News slowly spread the morning of April 22 of a large pile-up on I-16 heading towards Savannah. It seemed like another bad accident, but then students started hearing that their fellow students were casualties in the wreck.
Photos and stories were posted across social media. Friends texted friends, parents texted their children and the Georgia Southern community grew concerned.
2:30 p.m. Tweets and Facebook posts hinted that students were involved, but no names had been released. Shortly after, President Brooks Keel sent out a letter informing students that five of their classmates had died and two remained hospitalized.
The rest of Georgia Southern students only had numbers and news stories at this point, but no names. However, on Olympic Boulevard, it was clear that the inhabitants of these houses already know who they had lost.
Olympic Boulevard was awash with waves of quiet students.
(Students gathering at the Alpha Delta Pi house)
A girl slowed by traffic on her way out leaned against the steering wheel of her car, arm across her eyes as her shoulders began to shake.
On the porch of one house, a girl in a blue shirt began to sob, her cries echoing down the street.
(Alpha Sigma Phi offers their support)
Further down the row, a group of men poured out of the Kappa Delta house, dozen after dozen, more than 50 in all; brothers came to give their condolences.
(Students finds comfort at the Kappa Kappa Gamma bbq)
Some of them stood, some of them sat, some of them frantically called parents on their phones, some were in groups and others were alone but no eye was dry as the sounds of unparalleled grief and loss reverberated through the Nursing Building.
(Dean Jackson heads to houses on Olympic Blvd. to comfort students)
Grief could first be seen on the faces of GSU’s administration as they worked tirelessly to come to terms with delivering a message which no one is prepared to hear. Then, professors consoled students, sorority sisters of the fallen women clung together and friends helped each other through incredible loss. The university was consumed with unmatchable grief, for unmatchable young women.
4:30 p.m. President Keel sent out another update, delivering the final piece of news that no one was ready to read: the names of the deceased.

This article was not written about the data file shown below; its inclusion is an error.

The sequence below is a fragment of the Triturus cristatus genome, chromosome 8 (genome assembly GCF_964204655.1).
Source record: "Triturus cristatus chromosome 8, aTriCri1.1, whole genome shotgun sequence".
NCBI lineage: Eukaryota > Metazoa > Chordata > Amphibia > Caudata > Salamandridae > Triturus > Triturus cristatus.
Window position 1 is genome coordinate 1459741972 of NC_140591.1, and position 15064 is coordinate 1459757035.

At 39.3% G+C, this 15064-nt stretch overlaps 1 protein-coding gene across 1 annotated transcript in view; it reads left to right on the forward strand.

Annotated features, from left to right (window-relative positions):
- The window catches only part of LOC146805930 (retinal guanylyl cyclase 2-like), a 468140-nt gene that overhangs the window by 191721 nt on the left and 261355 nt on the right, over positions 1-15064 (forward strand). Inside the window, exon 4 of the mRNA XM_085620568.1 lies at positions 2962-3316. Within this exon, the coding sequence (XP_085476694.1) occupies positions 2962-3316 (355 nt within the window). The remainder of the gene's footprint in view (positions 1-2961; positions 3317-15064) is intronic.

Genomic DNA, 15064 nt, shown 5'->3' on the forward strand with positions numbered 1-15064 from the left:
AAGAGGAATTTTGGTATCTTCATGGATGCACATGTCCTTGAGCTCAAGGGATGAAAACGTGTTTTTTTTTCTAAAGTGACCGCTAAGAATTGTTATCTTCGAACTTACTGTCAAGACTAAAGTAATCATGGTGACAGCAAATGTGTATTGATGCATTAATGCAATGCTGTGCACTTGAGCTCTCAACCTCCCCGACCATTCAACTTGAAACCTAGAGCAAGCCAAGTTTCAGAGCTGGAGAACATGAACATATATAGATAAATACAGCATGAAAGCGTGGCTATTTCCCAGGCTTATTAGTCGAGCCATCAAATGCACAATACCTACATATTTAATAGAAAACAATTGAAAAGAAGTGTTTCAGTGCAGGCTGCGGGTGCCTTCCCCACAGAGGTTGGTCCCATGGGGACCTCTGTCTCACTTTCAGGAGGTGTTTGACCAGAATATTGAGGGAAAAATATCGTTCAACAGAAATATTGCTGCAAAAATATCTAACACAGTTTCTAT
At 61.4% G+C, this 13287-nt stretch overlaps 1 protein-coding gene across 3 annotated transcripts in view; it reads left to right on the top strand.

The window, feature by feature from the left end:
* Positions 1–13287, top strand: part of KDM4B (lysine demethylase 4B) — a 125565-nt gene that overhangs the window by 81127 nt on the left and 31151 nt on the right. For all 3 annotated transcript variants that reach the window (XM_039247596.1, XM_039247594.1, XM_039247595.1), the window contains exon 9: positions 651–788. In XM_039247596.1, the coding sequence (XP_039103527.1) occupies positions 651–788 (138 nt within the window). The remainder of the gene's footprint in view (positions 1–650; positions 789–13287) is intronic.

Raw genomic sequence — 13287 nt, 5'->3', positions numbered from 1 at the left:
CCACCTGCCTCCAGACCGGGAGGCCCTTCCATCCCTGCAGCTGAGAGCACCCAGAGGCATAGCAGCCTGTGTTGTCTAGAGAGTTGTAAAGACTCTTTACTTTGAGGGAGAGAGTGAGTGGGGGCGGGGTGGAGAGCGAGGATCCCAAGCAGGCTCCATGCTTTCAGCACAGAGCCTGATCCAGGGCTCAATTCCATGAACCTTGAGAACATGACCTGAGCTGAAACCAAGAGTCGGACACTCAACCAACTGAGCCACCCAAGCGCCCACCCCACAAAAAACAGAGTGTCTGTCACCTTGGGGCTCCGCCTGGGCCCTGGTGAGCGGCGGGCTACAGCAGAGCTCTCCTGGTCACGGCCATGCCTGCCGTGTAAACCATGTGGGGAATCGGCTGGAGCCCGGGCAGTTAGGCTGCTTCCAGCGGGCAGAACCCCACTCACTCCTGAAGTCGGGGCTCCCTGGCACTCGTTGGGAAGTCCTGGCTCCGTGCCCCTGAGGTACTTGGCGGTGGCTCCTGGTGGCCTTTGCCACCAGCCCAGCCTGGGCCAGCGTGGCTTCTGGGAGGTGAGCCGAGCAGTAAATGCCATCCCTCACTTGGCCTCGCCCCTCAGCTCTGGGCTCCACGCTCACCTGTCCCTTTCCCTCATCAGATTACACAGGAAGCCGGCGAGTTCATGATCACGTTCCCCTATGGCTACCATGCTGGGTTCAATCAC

Emily, Morgan, Abbie, Catherine and Caitlyn were all junior nursing majors on their way to the last clinical of the semester. While the rest of campus was asleep, these five young women were giving up their day to take care of others.
They were sisters, daughters, friends and classmates. The five of them wanted to dedicate their lives to others but unfortunately, their lives were taken in the process.
(First photo: Abbie Deloach (first row, far left) and Morgan Bass (first row, on the right of Abbie) pose for a shot with fellow nursing students. Second photo (from left to right): McKay Pittman, Emily Clark and Caitlyn Baggett.)
“They all had the best personalities and they could lighten my mood in a heart beat. They were really awesome girls,” Emmie Sanders, junior in the nursing program, said about all five of her late friends.
A fatal accident occurred yesterday at 5:45 a.m. on I-16 eastbound near Savannah claiming the lives of five Georgia Southern University students.
The list of names has officially been released by the Dean of Students. The five women killed in the crash were all juniors:
Emily Clark, Powder Springs, Georgia
Morgan Bass, Leesburg, Georgia
Abbie Deloach, Savannah, Georgia
Catherine (McKay) Pittman, Alpharetta, Georgia
Caitlyn Baggett, Millen, Georgia
Brittney McDaniel and Megan Richards are being treated for injuries.
All five students were nursing majors heading to participate in their final clinical of the semester at a hospital in Savannah.
According to Bryan County News, it was a seven car pile up. The accident occurred near mile marker 140 and two of the injured were flown straight to Memorial University Medical Center.
According to Freddy Howell, Bryan County Emergency Services, around 1:45 a.m. a crash between a tractor trailer and RV occurred. Later that morning around 5:45 a.m. one to two semi trucks failed to slow down for traffic and rear-ended the cars in front of them.
Officials say that three tractor-trailers, one being a tanker truck, and four other vehicles were involved in the accident. Four of the victims were pronounced dead at the scene and another died at the hospital. Two others were taken to the Memorial Hospital in Savannah and are in unknown condition.
“You could see the car that got the worst of it, I assume, because it just looked like a ball of steel wool. Literally just a ball of metal. I couldn’t even tell what it used to be,” Nick Jewett, sophomore undeclared major, said.
The accident occurred between the Highway 119 exit and the Highway 280 exit.
“Every one of our students contributes in no small measure, to the Eagle Nation. The loss of any student, especially in a tragic way, is particularly painful. Losing five students is almost incomprehensible,” Georgia Southern University President Brooks Keel said in a press release.